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John Fry

Hall of Fame Class of 1995

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Information submitted in a nomination letter to the U.S. National Ski Hall of Fame by Doug Pfeiffer.

John Fry’s strong editorial positions and actions have had a significant influence on recreational skiing, competition skiing, environmental issues and the politics of organized skiing.

Since 1964, skiers have best known John Fry as the editor of Ski Life, Ski Magazine, Ski Business, Cross-Country Ski and Ski Area Management. In 1987, he began a new national magazine, Snow Country with a circulation of 465,000 that has been a major influence on the sport. For 35 years, his strong editorial position has had a significant influence on recreational and competitive skiing, environmental issues and the politics of skiing.

Fry conceived and implemented two yardsticks used in the sport worldwide to measure ski racing performance: NASTAR and the Nations Cup. NASTAR, his brainchild in 1968, is now staged weekly at 150 ski areas nationwide with over 100,000 participants. The concept spread to Canada, Switzerland, Austria and Australia.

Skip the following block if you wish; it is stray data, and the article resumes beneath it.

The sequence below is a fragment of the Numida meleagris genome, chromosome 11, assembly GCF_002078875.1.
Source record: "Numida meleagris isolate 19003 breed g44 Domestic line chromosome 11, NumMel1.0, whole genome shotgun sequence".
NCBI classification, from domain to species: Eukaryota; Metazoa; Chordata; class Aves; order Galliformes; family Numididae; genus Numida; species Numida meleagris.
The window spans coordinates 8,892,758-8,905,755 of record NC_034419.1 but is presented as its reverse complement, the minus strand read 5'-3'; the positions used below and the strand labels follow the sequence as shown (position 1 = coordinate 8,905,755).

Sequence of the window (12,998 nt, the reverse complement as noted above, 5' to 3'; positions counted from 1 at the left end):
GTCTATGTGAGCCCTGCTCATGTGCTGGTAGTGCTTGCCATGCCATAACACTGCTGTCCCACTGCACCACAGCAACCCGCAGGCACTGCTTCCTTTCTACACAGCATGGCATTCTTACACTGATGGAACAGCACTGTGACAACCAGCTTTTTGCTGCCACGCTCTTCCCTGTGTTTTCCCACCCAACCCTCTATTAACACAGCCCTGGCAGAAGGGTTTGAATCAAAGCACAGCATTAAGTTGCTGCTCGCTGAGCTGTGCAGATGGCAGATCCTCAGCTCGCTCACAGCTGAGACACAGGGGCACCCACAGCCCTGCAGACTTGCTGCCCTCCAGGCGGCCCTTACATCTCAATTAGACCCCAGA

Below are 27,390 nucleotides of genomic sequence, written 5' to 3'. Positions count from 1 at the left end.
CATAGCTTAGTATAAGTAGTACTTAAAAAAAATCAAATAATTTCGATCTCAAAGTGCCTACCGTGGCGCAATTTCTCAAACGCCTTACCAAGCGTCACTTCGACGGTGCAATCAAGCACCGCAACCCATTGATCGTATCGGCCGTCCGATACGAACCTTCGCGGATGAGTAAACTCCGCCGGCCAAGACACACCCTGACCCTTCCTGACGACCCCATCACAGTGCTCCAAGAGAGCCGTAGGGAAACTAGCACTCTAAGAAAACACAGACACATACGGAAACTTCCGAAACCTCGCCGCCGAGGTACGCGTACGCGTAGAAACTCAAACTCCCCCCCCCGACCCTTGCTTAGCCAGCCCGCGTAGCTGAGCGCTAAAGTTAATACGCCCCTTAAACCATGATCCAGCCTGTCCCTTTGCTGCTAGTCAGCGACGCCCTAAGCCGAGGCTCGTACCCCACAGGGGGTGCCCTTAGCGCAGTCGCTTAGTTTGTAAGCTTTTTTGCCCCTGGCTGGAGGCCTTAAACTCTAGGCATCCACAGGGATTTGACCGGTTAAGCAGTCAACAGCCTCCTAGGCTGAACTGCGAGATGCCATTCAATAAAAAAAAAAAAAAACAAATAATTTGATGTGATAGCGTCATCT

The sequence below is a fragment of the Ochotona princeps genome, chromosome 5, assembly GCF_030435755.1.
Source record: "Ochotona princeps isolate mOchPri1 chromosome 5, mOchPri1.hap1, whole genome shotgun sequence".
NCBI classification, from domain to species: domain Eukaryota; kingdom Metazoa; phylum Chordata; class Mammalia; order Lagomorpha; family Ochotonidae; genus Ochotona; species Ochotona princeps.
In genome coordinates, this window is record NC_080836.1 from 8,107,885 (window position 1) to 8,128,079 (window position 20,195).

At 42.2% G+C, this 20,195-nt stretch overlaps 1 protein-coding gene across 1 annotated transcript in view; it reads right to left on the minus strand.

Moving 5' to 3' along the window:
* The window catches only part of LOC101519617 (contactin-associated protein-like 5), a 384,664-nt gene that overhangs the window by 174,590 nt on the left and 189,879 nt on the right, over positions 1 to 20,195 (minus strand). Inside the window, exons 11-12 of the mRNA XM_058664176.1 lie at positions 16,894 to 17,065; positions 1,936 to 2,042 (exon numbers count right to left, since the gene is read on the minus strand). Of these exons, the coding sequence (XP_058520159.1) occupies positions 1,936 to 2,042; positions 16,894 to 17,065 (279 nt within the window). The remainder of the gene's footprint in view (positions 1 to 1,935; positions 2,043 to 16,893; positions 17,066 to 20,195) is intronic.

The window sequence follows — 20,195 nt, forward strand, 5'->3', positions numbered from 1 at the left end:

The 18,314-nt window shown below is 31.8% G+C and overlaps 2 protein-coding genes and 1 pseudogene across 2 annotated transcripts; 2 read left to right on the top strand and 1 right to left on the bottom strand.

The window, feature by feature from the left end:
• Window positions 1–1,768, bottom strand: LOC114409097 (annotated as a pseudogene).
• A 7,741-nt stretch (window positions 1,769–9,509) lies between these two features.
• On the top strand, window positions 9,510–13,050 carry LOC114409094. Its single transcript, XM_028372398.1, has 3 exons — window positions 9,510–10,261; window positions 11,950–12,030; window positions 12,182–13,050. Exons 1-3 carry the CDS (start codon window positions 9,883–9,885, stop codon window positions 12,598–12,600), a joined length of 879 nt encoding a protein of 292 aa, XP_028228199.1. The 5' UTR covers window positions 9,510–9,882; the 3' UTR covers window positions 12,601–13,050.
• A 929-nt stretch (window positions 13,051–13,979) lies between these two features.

NASTAR is a National Standard Race which permits the skier to rate his or her skiing ability on a national level such as handicaps enable golfers. The NASTAR handicaps are determined by the margin between a skier’s time and that of a pacesetter on an official NASTAR course. Skiers of any age or level of ability are open to race the NASTAR program. Because racing experience is unnecessary; this allows any skier the opportunity to find out if he or she can actually run a giant slalom course and rate his or her time against the National Standard time which has been set by a “pro.”

In order to involve SKI Magazine when the World Cup was conceived in 1966, Fry suggested a trophy honoring the national team with the most World Cup points be named the winner of the National Cup. It would be used to gauge a team’s annual progress and after 30 years, still remains an F.I.S. competition. As recently as March, 1995, Snowmeister, a downhill race using both skis and snowboards, was created by Fry. Snowmeister may well become a major racing format!

Fry served on the F.I.S. Word Cup Committee from 1970-1975 and in 1989 created the National Ski Area Design Awards. He also promoted the Graduated Length Method (GLM) of ski teaching.

Born a Canadian in 1930, Fry graduated from McGill University in 1952. He began skiing in 1936 and is a member of the Red Birds, one of the oldest ski clubs in North America. He moved to the United States in 1957 and became a U.S. citizen.

John Fry was elected to the U.S. National Ski Hall of Fame in 1995.

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